You may need medicine or other types of treatment if you develop a tattoo ink allergy, an infection or any other kind of skin problem around the tattoo.

Consider the following points to ensure that you get a safe tattoo:

  • Enquire about the person who makes the tattoo: Always go to a well-reputed tattooing studio with licensed employees. Remember that licensing standards and regulatory requirements vary in different states. Check with the health department of your state, county, or city to get proper information for your area.
  • Make sure that the artist wears gloves: It is important to make sure that the artist washes their hands and wears protective gloves (a fresh pair) for every procedure.
  • Make sure that the artist uses proper equipment: The artist must use tubes and needles from sealed packets. Furthermore, any containers, trays or pigments should also be unused.
  • Make sure that the artist sterilizes non-disposable equipment: The artist must use an autoclave (heat sterilization machine) for sterilization of all non-disposable equipment between customers. They should use a bleach solution or commercial disinfectant to disinfect any supplies and instruments that they can’t sterilize using an autoclave, such as sinks, tables, and drawer handles after every use.

You should take care of your tattoo to prevent a tattoo infection or other types of side effects. The following are tips for taking care of a new tattoo:

  • Keep the area clean: Using water and plain soap, clean the tattooed area gently. While showering, don’t let the stream of water make direct contact with the tattoo until it’s healed. Instead of rubbing, pat gently to dry the area.
  • Use a moisturizer: Apply a gentle and mild moisturizer to your new tattoo a few times every day. Your tattoo artist can recommend a specific product.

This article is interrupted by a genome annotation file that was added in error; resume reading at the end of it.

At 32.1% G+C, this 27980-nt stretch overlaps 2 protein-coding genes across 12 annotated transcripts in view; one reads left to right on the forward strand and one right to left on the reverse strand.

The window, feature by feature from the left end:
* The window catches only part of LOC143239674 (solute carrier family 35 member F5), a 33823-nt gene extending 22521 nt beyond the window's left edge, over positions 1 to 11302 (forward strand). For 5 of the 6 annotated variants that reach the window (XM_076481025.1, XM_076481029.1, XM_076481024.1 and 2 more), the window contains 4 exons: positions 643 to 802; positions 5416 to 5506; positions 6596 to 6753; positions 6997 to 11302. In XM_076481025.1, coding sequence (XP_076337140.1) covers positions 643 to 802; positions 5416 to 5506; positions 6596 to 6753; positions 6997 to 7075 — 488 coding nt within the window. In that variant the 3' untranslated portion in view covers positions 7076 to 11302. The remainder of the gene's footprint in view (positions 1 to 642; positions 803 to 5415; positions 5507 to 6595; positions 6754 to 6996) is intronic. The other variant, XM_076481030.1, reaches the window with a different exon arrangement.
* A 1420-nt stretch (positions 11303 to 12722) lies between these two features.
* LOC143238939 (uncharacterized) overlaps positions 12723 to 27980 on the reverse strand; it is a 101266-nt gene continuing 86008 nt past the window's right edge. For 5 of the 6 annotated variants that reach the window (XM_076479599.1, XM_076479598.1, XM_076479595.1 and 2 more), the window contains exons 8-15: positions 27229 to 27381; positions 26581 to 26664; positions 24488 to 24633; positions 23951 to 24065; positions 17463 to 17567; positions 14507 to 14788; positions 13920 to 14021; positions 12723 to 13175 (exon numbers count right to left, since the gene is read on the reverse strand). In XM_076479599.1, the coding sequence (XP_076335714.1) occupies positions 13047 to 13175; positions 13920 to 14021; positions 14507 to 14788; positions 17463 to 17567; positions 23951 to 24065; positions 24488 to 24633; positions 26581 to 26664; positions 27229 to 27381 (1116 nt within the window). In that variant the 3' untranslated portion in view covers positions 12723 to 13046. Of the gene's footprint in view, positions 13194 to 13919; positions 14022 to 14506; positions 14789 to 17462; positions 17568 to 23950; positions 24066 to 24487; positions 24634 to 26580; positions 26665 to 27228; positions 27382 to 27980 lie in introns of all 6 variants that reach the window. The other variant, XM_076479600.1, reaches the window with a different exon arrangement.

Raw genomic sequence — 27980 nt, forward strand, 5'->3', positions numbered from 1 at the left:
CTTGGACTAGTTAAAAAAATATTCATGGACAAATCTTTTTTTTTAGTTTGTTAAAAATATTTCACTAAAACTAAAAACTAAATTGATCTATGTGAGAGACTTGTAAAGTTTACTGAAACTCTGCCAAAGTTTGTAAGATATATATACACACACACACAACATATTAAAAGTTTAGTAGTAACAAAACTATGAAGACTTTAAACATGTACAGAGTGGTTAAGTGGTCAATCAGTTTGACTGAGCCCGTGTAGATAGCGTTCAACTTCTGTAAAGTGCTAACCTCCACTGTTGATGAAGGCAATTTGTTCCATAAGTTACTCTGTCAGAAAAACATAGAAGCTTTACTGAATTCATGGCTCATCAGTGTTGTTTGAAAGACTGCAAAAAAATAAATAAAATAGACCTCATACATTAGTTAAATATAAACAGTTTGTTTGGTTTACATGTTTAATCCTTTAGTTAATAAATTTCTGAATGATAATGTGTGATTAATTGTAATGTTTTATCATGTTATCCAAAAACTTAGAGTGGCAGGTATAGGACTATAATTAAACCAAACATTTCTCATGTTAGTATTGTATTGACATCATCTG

• Avoid exposure to the sun: Take care to keep the newly tattooed area away from direct sunlight for several weeks.
  • Avoid swimming: During the time your tattoo is new and healing, stay away from pools, rivers, lakes, hot tubs, and other bodies of water.
  • Allow at least two weeks for the tattoo to heal: Proper healing may take at least two weeks. Don’t pick at the tattoo, as that may increase your risk of tattoo infection and damage the tattoo design. It may also cause scarring.

If you think you may have a tattoo infection or you have a concern about how it’s healing, visit your doctor. If your tattoo didn’t turn out the way you’d hoped and you want to have it removed, consult a dermatologist about removal.

Are tattoos bad for you? Though the safety of getting a tattoo has improved considerably, it’s still important to go to an experienced, trained, and licensed artist to decrease your risk of adverse effects. Moreover, it is important to take good care of a tattoo to reduce the occurrence of complications such as tattoo infection and scarring.

https://www.mayoclinic.org/healthy-lifestyle/adult-health/in-depth/tattoos-and-piercings/art-20045067

https://www.ncbi.nlm.nih.gov/pmc/articles/PMC3519250/

https://www.ncbi.nlm.nih.gov/pmc/articles/PMC5400116/

https://www.fda.gov/consumers/consumer-updates/think-you-ink-are-tattoos-safe

https://kidshealth.org/en/teens/safe-tattooing.html

https://www.aad.org/skin-care-basics/tattoo-skin-reactions

https://blogs.cdc.gov/publichealthmatters/2012/08/the-hidden-dangers-of-getting-inked/